author of the book of Enoch afterwards made use, the weight of modern scholarship inclines to the opinion that the book itself was written as early as 170-70 BC, and that Jude quoted from it; see Hastings? Bible Dictionary, Book of Enoch; Sanday, Bampton Lect. on Inspiration, 95, ?If Paul could quote from Gentile poets ( <441728>Acts 17:28; <560112>Titus 1:12), it is hard to understand why Jude could not cite a work which was certainly in high standing among the faithful?; see Schodde, Book of Enoch, 41, with the Introduction by Ezra Abbot. While Jude 14 gives us the only direct and express quotation from an Apocryphal book, Jude 6 and 9 contain allusions to the Book of Enoch and to the Assumption of Moses; see Charles, Assumption of Moses, 62. In <580103>Hebrews 1:3, we have words taken from Wisdom 7:26; and <581134>Hebrews 11:34-38 is a reminiscence of 1 Maccabees.
(b) From the testimony of Jewish authorities, ancient and modern, who declare the same books to be sacred, and only the same books that are now comprised in our Old Testament Scriptures.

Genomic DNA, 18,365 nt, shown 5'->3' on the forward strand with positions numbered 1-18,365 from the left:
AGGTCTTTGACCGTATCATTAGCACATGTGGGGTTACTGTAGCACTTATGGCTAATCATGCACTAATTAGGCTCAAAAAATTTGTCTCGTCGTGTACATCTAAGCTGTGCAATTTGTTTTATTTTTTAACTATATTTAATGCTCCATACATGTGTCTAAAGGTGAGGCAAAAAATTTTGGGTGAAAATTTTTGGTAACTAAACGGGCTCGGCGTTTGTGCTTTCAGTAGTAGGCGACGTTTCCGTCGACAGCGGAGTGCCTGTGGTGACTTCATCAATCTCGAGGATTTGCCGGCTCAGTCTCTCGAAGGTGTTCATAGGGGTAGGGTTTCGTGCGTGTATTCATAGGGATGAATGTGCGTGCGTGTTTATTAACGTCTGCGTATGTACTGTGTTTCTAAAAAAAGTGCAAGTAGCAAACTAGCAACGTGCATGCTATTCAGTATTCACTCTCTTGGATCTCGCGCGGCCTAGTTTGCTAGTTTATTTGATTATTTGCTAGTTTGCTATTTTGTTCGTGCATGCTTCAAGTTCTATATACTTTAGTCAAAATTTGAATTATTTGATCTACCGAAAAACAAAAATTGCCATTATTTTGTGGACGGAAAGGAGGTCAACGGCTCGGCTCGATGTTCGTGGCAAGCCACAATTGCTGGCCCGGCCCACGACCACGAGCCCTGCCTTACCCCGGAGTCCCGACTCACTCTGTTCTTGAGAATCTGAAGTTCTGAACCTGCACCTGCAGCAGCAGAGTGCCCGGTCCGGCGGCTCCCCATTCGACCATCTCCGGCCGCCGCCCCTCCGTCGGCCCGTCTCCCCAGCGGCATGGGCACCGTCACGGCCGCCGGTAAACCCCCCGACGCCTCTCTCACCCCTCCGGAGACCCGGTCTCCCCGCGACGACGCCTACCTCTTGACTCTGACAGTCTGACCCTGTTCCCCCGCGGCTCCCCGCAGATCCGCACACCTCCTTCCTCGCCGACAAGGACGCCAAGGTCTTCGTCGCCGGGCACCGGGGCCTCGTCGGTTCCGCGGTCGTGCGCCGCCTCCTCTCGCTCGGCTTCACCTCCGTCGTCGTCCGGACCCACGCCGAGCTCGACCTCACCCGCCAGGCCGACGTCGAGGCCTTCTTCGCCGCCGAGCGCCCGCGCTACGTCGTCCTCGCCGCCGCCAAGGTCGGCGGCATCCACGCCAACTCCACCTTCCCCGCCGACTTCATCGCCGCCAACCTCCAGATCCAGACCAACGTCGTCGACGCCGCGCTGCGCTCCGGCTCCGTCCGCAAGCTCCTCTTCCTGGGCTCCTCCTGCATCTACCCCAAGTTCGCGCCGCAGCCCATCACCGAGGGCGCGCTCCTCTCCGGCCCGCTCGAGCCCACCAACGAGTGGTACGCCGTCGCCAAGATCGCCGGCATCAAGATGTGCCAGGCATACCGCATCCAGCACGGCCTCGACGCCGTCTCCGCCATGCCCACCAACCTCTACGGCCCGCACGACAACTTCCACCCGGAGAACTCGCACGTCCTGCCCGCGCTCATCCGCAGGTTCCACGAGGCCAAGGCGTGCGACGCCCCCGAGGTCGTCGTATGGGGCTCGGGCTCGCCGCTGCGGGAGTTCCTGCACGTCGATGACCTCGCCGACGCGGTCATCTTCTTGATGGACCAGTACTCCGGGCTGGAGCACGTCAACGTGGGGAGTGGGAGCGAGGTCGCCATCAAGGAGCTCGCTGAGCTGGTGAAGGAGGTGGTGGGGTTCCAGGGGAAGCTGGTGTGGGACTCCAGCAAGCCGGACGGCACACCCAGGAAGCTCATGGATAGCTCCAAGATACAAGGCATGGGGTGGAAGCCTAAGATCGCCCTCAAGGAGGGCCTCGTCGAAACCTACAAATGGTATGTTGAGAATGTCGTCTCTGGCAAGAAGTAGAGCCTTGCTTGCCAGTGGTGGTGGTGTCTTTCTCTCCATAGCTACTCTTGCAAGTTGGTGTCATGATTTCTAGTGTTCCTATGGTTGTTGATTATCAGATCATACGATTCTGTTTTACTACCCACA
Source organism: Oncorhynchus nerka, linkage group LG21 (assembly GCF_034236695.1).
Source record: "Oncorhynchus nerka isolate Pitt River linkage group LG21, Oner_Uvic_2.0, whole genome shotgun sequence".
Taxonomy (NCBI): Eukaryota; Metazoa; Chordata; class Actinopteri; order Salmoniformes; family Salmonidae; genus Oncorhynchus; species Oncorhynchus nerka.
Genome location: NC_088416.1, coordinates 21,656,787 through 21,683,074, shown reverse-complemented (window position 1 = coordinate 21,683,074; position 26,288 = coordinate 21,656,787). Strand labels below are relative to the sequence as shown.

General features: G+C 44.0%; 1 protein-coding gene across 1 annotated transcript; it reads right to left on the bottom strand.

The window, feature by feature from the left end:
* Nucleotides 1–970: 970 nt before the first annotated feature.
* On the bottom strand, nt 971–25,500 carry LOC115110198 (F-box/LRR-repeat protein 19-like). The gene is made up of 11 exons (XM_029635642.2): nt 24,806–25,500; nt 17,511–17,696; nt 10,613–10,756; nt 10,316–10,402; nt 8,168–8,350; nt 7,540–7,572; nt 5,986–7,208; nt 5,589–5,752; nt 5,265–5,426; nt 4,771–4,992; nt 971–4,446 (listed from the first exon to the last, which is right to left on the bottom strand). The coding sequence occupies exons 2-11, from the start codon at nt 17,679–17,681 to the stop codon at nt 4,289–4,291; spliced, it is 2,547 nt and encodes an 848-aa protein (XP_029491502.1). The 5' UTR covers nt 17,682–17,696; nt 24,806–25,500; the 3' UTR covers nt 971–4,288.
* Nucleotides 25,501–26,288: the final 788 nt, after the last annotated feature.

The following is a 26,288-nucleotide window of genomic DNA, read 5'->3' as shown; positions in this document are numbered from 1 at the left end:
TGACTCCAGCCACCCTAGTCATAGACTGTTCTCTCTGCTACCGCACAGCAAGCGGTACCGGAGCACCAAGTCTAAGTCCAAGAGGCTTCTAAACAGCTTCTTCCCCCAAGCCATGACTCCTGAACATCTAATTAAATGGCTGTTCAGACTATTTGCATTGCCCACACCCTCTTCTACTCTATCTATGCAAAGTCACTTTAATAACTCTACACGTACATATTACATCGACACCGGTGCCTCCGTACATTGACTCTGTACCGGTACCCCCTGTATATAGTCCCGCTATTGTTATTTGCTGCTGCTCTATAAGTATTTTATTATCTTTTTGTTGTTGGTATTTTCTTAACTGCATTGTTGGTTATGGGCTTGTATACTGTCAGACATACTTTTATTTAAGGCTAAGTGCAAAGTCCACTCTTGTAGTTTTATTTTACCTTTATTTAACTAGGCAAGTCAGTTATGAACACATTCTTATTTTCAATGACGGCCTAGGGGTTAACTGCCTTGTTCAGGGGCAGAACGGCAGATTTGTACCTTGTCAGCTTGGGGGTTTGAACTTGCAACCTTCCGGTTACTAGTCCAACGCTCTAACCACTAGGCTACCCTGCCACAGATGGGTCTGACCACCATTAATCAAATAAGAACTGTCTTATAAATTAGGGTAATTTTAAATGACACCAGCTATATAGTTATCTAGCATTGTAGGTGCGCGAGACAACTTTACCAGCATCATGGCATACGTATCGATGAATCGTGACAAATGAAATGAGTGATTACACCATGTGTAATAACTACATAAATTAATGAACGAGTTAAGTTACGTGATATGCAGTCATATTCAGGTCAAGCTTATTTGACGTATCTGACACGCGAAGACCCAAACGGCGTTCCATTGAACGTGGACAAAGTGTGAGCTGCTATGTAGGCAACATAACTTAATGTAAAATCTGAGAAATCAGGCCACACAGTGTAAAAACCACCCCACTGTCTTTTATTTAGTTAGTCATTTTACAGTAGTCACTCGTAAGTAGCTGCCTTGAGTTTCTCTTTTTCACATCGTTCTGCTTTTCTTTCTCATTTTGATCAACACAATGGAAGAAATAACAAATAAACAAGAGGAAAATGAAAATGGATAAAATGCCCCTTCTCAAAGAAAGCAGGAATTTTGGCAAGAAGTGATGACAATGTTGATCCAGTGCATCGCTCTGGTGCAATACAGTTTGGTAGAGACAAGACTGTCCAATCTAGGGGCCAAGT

Josephus enumerates twenty-two of these books ?which are justly accredited? ( qei~a ? Niese, and Hastings? Dictionary, 3:607). Our present Hebrew Bible makes twenty four, by separating Ruth from Judges, and Lamentations from Jeremiah; See Josephus, Against Apion, 1:8; Smith?s Bible Dictionary, article on the Canon, 1:359, 360. Philo (born 20 BC) never quotes an Apocryphal book, although he does quote from nearly all the books of the Old Testament; see Ryle, Philo and Holy Scripture. George Adam Smith, Modern Criticism amid Preaching, 7 ? ?The theory which ascribed the Canon of the Old Testament to a single decision of the Jewish church in the days of its inspiration is not a theory supported by facts. The growth of the Old Testament Canon was very gradual. Virtually it began in 621 BC, with the acceptance by all Judah of Deuteronomy, and the adoption of the whole Law, or first five books of the Old Testament under Nehemiah in 445 BC Then came the prophets before 200 BC, and the Hagiographa from a century to two centuries later. The strict definition of the last division was not complete by the time of Christ. Christ seems to testify to the Law, the Prophets, and the Psalm s; yet neither Christ nor his apostles make any quotation from Ezra, Nehemiah, Esther, Canticles, or Ecclesiastes, the last of which books were not yet recognized by all the Jewish schools. But while Christ is the chief authority for the Old Testament, he was also its first critic. He rejected some parts of the Law and was indifferent to many others. He enlarged the sixth and seventh commandments, and reversed the eye for an eye, and the permission of divorce: touched the leper, and reckoned all foods
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